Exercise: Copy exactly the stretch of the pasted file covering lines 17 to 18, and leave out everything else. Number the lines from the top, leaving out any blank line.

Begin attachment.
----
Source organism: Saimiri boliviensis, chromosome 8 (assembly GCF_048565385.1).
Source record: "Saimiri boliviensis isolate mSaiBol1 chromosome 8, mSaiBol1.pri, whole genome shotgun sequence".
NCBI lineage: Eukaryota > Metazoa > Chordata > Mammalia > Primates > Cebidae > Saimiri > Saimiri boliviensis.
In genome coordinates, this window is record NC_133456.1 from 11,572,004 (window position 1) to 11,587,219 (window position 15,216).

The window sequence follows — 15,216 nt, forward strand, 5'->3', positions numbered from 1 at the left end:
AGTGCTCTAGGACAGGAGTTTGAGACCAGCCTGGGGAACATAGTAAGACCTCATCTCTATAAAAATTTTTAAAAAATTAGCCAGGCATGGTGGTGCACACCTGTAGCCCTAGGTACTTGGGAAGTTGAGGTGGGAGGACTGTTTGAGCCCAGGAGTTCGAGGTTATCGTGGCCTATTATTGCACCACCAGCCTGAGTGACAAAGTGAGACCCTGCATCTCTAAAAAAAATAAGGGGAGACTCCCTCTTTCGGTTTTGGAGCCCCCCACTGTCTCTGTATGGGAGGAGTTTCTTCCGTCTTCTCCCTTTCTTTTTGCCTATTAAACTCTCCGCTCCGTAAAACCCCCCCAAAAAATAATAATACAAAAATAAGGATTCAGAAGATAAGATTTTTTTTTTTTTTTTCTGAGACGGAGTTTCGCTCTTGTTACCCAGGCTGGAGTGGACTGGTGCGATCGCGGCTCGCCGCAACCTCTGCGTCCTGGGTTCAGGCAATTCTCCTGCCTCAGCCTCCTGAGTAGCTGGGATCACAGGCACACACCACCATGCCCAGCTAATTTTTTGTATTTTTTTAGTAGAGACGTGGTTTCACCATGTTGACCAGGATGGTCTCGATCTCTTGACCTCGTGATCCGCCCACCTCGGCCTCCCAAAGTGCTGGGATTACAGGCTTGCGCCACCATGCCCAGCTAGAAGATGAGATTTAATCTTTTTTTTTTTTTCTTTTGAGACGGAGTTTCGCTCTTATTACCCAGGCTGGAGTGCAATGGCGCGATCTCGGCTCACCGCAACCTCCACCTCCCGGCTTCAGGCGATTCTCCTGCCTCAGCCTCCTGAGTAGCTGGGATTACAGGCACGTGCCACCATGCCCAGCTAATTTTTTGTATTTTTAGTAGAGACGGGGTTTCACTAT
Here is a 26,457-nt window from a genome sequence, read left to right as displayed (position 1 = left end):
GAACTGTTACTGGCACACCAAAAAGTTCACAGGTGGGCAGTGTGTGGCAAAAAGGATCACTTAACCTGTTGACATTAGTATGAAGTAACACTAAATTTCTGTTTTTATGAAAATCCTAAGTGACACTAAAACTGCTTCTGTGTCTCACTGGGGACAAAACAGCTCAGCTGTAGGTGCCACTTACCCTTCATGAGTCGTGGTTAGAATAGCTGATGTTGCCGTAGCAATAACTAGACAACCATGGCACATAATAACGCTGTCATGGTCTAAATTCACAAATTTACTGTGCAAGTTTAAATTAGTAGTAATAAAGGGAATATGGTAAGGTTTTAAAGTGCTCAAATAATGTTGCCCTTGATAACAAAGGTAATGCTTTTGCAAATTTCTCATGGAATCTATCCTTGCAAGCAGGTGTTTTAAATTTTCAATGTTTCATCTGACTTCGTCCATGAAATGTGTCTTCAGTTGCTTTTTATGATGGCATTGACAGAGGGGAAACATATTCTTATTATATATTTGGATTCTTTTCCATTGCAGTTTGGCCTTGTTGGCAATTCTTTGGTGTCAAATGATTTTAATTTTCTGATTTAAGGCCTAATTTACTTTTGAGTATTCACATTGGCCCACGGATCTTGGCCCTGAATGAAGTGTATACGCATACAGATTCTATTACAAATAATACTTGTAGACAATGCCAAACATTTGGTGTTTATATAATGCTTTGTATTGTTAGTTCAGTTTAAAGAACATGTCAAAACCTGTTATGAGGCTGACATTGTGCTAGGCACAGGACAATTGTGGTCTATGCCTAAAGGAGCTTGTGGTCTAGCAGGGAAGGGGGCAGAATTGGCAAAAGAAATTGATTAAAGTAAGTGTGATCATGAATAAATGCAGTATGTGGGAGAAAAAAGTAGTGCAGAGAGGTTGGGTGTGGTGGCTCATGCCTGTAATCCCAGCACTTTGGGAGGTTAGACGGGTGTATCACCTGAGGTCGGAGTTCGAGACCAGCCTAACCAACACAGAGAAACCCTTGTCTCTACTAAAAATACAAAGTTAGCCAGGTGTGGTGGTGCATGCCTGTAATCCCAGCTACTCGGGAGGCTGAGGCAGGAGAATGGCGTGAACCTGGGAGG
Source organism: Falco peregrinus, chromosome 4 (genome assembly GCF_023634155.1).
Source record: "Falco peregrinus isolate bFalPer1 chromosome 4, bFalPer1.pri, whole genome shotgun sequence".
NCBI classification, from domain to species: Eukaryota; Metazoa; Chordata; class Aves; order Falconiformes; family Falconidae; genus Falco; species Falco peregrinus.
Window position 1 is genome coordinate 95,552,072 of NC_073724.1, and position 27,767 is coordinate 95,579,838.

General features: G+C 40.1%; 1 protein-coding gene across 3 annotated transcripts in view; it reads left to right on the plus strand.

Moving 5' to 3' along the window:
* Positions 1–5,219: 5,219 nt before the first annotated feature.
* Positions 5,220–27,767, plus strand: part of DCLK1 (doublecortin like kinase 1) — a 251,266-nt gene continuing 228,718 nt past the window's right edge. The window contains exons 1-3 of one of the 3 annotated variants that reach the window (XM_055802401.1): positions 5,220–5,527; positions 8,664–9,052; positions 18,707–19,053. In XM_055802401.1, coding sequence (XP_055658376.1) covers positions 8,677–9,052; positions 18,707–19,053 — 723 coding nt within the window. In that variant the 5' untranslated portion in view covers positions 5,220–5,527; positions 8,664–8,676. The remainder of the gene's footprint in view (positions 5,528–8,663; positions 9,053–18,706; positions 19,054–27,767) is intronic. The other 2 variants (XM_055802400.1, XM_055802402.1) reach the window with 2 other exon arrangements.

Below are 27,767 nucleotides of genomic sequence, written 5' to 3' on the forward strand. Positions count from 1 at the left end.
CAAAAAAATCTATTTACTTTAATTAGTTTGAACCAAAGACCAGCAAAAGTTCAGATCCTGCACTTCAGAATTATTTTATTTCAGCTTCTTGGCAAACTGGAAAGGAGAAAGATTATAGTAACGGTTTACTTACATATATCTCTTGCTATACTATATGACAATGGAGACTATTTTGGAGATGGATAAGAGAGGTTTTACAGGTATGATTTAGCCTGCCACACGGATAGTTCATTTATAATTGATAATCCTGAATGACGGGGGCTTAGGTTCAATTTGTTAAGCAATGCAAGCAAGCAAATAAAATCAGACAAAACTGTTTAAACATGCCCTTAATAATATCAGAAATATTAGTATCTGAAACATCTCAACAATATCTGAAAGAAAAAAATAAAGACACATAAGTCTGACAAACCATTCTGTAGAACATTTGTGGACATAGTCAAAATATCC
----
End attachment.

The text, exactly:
Below are 27,767 nucleotides of genomic sequence, written 5' to 3' on the forward strand. Positions count from 1 at the left end.
CAAAAAAATCTATTTACTTTAATTAGTTTGAACCAAAGACCAGCAAAAGTTCAGATCCTGCACTTCAGAATTATTTTATTTCAGCTTCTTGGCAAACTGGAAAGGAGAAAGATTATAGTAACGGTTTACTTACATATATCTCTTGCTATACTATATGACAATGGAGACTATTTTGGAGATGGATAAGAGAGGTTTTACAGGTATGATTTAGCCTGCCACACGGATAGTTCATTTATAATTGATAATCCTGAATGACGGGGGCTTAGGTTCAATTTGTTAAGCAATGCAAGCAAGCAAATAAAATCAGACAAAACTGTTTAAACATGCCCTTAATAATATCAGAAATATTAGTATCTGAAACATCTCAACAATATCTGAAAGAAAAAAATAAAGACACATAAGTCTGACAAACCATTCTGTAGAACATTTGTGGACATAGTCAAAATATCC